Crappy metaphor: slippers that make you feel like you're stepping on shit

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Sign on the elevator doors of a Taipei department store:

Here's the writing on the sign (romanized transcriptions and parenthetical English translations have been added by me [VHM]):

One Boy

Atmosphere / Function

Jīnéng  qīng lǚ xié xìliè
機能 輕旅鞋系列
("Function    light travel slippers series")


Shèngdà kāimù
("Grand Opening")

New Opening

Dàiyánrén GEmma Wú Yìngjié
代言人 GEmma 吳映潔
("Spokesperson Gemma Wu Yingjie")


Cǎi shǐ gǎn jūjiā hùwài liǎng yòng tuōxié
("Dual use slippers for home and outside that give you the feeling of stepping on shit")

Jiěfàng yālì de kuàigǎn
("The pleasure of releasing stress")

Global Mall

Xīnběi Zhōnghé
("New Taipei Zhonghe")


1. “One Boy" is the brand name, but the ad shows a female star endorsing their products.  Here's copy for their campaign.  Note that it comes with a video, and also that the video uses the "shit" part at the end — fortunately not literally illustrated. One Boy's site includes an image similar to the department store ad.

2. The spokesperson is GEmma, whose English name is Emma Wu and whose Chinese name is Wú Yìngjié 吳映潔.  That doesn't quite match the calligraphic form of the name just below, which interestingly begins with a star (a cute alternation of the upper 口 in her surname 吳"), then comes what seems to be a transformation of the lower part of her surname, and ends with what looks to me like a cursive "g".  The "g" in "GEmma" is probably meant to indicate coolness of some sort.  I think that it almost has a totemic meaning for her.  Note that she has an alias, Guǐ Guǐ 鬼鬼 ("Ghost Ghost") — GG, for short, I would hazard — which she asserts conveys her impish spirit and eccentric, reckless personality.

A Chinese friend says that Emma's calligraphic signature might be interpreted as a vertical "emmag." In any event, my friend says that "her full name 吳映潔 is too difficult and time-consuming to sign."

Another friend interprets the signature in an entirely different way:

I took a close look at the signature in this picture, and am pretty sure that the handwriting indeed writes the actress’ name, Yìngjié “映潔”. For yìng “映”, it is such an ingenious design! Since 映 is made of two parts, rì 日 and yāng 央, the designer of the signature has done two steps: 1) replacing the rì “日”, or “sun”, with a “star”; 2) instead of putting the “celestial body” semantophore by the left side of the phonophore yāng 央, it was placed above it as if it were a star shining up there.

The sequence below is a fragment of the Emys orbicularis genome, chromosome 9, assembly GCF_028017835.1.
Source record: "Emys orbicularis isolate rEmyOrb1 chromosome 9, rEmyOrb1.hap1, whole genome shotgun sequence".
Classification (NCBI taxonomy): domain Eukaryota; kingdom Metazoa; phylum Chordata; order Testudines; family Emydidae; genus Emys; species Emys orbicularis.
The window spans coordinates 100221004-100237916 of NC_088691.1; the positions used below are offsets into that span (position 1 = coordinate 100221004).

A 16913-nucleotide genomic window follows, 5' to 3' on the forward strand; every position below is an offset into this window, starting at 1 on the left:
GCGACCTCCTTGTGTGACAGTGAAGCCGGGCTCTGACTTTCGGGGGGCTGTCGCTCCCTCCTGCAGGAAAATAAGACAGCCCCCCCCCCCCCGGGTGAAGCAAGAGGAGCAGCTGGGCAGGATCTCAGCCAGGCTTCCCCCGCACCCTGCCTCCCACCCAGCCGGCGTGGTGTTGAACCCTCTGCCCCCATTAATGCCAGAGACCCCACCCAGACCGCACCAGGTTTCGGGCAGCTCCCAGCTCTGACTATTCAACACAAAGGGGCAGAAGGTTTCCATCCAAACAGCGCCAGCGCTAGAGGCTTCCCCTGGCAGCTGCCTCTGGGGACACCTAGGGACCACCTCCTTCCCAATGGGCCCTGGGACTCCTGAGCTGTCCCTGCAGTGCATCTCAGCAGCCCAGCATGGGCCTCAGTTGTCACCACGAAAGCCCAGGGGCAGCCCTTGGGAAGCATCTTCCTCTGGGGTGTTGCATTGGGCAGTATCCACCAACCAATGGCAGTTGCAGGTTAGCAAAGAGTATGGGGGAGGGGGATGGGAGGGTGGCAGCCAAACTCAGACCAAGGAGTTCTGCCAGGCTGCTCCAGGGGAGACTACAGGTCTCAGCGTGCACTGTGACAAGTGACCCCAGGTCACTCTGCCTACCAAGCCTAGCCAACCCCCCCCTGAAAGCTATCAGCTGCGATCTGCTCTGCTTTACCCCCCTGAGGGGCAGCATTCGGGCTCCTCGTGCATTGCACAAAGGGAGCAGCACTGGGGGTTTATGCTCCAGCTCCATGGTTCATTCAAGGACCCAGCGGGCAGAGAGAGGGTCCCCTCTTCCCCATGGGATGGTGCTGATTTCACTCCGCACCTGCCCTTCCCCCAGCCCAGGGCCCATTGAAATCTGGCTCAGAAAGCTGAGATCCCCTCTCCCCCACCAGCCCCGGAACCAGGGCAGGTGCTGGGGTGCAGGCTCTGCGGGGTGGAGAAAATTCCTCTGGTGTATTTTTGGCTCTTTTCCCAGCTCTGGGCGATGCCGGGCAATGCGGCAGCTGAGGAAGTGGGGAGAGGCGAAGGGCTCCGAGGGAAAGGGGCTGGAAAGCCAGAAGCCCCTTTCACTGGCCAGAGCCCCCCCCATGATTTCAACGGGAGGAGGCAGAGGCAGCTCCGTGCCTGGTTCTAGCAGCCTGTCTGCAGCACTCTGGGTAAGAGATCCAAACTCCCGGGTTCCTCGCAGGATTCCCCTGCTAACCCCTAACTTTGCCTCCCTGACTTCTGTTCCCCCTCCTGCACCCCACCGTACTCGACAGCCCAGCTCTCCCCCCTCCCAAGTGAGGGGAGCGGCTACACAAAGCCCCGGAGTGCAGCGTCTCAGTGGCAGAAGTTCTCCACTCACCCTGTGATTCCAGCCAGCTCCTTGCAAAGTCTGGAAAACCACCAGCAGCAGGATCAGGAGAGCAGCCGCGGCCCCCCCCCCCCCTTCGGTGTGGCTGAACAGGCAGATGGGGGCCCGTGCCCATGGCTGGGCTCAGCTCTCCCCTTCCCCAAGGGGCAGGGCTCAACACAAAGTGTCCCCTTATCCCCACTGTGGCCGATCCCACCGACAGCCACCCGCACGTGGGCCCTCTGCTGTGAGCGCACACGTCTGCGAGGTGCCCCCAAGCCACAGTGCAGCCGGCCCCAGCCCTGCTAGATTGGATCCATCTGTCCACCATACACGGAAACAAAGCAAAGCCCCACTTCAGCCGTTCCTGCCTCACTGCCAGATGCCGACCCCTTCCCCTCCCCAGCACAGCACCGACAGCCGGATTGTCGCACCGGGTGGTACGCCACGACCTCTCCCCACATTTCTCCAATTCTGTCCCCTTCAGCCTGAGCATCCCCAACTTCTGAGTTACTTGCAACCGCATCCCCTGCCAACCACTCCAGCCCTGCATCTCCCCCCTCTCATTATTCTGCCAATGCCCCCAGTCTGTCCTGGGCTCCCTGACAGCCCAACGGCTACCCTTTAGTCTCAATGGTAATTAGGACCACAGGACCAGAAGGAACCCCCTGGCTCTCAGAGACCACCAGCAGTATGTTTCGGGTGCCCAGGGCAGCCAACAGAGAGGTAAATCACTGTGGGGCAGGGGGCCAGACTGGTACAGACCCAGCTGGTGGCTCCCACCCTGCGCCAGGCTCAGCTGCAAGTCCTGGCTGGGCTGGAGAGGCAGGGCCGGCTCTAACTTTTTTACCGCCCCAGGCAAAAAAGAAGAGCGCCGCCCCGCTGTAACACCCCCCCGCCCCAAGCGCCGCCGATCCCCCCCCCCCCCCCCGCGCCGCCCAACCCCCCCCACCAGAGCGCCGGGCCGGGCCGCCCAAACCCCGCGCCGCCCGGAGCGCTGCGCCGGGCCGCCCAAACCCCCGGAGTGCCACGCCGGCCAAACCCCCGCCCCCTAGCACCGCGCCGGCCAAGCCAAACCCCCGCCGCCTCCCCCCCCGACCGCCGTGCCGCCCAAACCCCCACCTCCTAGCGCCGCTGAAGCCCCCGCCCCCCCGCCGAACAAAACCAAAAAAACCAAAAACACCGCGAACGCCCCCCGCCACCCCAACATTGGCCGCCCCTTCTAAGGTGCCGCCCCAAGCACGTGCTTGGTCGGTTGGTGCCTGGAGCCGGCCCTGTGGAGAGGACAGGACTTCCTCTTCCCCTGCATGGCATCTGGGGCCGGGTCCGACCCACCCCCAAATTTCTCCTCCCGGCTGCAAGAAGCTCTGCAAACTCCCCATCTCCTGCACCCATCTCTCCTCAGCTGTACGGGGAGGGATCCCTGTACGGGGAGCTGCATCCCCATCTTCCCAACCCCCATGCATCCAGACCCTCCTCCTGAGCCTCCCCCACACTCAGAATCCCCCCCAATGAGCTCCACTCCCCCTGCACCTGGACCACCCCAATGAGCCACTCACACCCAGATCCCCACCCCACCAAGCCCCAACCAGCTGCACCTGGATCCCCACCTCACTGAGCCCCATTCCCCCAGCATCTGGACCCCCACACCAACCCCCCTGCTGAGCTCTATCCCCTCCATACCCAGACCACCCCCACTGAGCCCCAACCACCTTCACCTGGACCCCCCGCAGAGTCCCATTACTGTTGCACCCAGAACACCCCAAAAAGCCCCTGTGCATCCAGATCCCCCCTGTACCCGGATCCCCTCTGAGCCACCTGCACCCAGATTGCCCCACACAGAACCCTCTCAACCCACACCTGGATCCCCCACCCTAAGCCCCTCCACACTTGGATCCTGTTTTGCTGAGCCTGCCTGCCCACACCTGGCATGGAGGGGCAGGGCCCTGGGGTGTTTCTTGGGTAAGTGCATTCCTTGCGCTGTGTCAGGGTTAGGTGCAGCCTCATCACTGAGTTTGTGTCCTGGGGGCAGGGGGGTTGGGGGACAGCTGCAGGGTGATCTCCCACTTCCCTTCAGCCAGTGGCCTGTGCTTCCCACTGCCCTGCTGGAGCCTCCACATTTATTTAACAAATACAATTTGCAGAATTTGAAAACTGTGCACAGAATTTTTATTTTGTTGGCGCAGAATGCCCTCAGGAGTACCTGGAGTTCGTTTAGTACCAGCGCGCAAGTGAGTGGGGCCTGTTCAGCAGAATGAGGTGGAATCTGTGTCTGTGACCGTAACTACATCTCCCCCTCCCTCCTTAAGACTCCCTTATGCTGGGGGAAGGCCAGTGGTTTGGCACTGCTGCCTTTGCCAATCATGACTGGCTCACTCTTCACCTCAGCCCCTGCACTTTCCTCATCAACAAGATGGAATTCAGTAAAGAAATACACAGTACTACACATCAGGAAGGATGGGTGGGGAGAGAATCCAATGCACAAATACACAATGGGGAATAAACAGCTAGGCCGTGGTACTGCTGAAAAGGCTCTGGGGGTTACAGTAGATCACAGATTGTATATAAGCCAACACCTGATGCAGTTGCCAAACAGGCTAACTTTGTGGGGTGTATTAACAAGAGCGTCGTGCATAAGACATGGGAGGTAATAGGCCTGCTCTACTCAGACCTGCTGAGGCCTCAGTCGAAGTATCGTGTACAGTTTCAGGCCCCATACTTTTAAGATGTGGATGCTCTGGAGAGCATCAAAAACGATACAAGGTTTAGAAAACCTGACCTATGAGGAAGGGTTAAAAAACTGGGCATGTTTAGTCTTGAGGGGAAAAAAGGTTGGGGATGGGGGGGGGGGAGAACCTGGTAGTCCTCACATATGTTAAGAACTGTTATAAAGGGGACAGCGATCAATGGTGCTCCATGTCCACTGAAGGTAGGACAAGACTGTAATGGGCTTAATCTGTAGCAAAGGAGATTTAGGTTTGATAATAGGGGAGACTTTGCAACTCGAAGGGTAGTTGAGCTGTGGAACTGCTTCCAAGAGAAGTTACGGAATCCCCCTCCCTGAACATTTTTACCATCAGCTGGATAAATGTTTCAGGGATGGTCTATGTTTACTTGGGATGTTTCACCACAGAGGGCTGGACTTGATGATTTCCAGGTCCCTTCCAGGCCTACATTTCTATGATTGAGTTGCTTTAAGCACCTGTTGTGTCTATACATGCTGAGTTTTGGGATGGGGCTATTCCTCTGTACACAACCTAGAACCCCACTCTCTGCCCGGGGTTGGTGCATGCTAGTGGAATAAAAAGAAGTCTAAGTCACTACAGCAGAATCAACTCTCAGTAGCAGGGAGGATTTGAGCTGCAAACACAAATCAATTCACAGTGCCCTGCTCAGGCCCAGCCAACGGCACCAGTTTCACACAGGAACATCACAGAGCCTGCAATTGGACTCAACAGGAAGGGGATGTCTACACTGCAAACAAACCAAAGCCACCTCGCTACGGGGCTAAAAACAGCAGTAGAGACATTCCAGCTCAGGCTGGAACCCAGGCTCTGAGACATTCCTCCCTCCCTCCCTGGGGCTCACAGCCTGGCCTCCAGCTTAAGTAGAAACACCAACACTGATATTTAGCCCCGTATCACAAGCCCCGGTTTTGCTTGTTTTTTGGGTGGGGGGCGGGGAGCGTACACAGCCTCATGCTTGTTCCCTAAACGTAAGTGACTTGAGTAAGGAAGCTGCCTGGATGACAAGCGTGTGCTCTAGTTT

And as for the bottom part, it also looks like an artistic redesign of jié 潔. As for the whole character beneath 映, I’m pretty sure it is just jié 絜 (the long “J"-looking hook is this character's bottom part). As for the "sāndiǎn shuǐ 三点水” (three drops of water) semantaphore for jié 潔, again, the designer seems to have placed it on the right side instead of the left side (for an unknown reason), and made the three vertically-placed “dots” of 氵 into a horizontally-placed smily face. That’s why that smily face has three eyes above the mouth, instead of two! 😄

This is my own rendition of the signature!

[VHM:  To each his own!]

3. "Cǎi shǐ gǎn 踩屎感" ("the feeling of stepping on shit") seems to be a new fashion in advertising slippers. If you simply google  踩屎拖鞋" ("slippers [that give you the feeling of] stepping on shit"), you get all sorts of slippers boasting that kind of (grotesque) softness and comfort.

Here's how one Chinese student describes the inimitable feeling:

Hahaha! This is a new description / adjective that has emerged in the Chinese netizen’s age, specifically used to describe the feeling of shoes / sneakers with very soft, cushiony, and bouncy support, in contrast with those which have little / solid support. Please imagine comparing a pair of running sneakers with leather shoes. The former would have "cǎi shǐ gǎn 踩屎感" ("the feeling of stepping on shit"). In English, the equivalent should be “stepping on a cloud / marshmallow”. I don’t know why it must be “poop” that one steps into to get the cushiony, soft, bouncy feeling… but it is what it is, as our ingenious Chinese netizens have invented!